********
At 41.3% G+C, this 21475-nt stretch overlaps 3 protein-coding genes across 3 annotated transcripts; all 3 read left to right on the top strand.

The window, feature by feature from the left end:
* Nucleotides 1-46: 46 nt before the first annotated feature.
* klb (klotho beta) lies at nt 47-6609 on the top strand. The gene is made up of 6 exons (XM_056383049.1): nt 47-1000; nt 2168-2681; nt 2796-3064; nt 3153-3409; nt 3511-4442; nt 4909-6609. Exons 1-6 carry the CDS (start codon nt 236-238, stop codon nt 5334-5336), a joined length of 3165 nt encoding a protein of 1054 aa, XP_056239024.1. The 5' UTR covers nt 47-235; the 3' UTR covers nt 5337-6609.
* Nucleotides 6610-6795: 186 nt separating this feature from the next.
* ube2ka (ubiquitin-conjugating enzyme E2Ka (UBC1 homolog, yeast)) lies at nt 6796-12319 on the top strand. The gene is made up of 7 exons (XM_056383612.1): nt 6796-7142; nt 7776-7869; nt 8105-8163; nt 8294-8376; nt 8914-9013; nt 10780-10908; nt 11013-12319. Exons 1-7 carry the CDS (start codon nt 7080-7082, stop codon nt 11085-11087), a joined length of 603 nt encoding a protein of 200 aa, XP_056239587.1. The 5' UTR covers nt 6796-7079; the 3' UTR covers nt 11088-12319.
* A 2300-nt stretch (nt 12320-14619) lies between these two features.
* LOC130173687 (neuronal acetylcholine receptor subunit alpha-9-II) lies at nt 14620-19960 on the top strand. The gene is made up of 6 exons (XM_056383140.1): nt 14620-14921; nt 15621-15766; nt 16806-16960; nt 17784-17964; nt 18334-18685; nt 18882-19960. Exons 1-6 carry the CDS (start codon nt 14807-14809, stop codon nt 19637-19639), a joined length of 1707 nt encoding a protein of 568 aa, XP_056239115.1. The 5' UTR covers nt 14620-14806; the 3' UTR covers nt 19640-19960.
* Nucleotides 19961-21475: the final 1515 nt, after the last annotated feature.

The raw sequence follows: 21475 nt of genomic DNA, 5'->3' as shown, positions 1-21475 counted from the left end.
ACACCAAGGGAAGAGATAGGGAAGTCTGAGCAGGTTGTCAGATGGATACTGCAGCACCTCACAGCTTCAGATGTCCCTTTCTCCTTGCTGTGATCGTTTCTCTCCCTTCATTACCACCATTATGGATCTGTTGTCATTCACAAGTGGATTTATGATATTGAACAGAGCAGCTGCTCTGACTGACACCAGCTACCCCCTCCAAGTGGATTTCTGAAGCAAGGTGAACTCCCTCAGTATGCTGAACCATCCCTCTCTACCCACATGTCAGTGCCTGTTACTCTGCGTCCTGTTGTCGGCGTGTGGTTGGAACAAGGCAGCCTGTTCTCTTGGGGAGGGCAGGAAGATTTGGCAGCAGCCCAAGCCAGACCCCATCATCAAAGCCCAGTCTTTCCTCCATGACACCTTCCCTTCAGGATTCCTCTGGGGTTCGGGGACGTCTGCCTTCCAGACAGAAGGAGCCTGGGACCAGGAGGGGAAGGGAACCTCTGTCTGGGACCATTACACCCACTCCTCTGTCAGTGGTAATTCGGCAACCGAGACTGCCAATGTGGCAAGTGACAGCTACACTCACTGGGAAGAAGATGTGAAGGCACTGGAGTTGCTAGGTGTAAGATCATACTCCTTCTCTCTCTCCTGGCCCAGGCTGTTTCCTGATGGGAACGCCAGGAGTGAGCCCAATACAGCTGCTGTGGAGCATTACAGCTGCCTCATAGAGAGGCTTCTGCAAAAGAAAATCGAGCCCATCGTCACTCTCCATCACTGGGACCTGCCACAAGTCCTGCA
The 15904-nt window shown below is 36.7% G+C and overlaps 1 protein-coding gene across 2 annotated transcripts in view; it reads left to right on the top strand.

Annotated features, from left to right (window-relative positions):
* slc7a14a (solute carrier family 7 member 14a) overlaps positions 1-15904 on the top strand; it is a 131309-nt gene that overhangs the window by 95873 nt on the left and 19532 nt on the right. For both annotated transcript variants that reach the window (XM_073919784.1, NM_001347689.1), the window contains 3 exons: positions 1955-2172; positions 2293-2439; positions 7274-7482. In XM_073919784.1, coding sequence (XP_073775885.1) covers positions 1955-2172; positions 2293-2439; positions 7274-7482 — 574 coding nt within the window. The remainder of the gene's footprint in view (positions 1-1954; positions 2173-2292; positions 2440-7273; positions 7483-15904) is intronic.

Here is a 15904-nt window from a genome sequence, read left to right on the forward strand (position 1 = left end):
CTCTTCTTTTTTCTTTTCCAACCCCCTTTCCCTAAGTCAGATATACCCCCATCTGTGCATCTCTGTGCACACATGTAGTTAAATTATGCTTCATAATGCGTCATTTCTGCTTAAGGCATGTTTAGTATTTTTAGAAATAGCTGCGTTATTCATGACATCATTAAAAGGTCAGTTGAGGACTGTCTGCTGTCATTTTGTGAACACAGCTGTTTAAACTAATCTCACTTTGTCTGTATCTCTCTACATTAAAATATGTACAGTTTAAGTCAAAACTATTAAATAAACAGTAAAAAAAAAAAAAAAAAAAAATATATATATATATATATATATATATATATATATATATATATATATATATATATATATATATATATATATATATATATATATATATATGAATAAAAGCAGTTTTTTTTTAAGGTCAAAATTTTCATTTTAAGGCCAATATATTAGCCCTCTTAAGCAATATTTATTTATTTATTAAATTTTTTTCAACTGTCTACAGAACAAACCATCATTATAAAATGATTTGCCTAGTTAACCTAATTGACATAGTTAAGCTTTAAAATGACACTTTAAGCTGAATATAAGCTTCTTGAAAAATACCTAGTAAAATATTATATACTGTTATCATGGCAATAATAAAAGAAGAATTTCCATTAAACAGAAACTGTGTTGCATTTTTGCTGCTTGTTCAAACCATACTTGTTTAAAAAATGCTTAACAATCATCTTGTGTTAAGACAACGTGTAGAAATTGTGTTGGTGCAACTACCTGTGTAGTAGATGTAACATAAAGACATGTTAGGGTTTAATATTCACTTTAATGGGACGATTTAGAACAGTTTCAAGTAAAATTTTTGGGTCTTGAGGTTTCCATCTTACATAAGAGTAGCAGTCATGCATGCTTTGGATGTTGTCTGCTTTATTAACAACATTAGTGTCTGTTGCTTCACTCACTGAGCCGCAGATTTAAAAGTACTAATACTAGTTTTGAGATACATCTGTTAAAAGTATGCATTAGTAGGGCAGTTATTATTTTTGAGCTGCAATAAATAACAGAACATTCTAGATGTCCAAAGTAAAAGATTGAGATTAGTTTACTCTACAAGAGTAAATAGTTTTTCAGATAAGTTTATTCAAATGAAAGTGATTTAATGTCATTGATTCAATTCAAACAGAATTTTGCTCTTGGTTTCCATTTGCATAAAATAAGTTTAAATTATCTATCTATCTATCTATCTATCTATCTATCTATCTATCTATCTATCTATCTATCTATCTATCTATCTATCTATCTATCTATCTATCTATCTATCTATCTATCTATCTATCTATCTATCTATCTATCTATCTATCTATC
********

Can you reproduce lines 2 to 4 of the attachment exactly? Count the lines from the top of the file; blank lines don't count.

The window, feature by feature from the left end:
* Nucleotides 1-46: 46 nt before the first annotated feature.
* klb (klotho beta) lies at nt 47-6609 on the top strand. The gene is made up of 6 exons (XM_056383049.1): nt 47-1000; nt 2168-2681; nt 2796-3064; nt 3153-3409; nt 3511-4442; nt 4909-6609. Exons 1-6 carry the CDS (start codon nt 236-238, stop codon nt 5334-5336), a joined length of 3165 nt encoding a protein of 1054 aa, XP_056239024.1. The 5' UTR covers nt 47-235; the 3' UTR covers nt 5337-6609.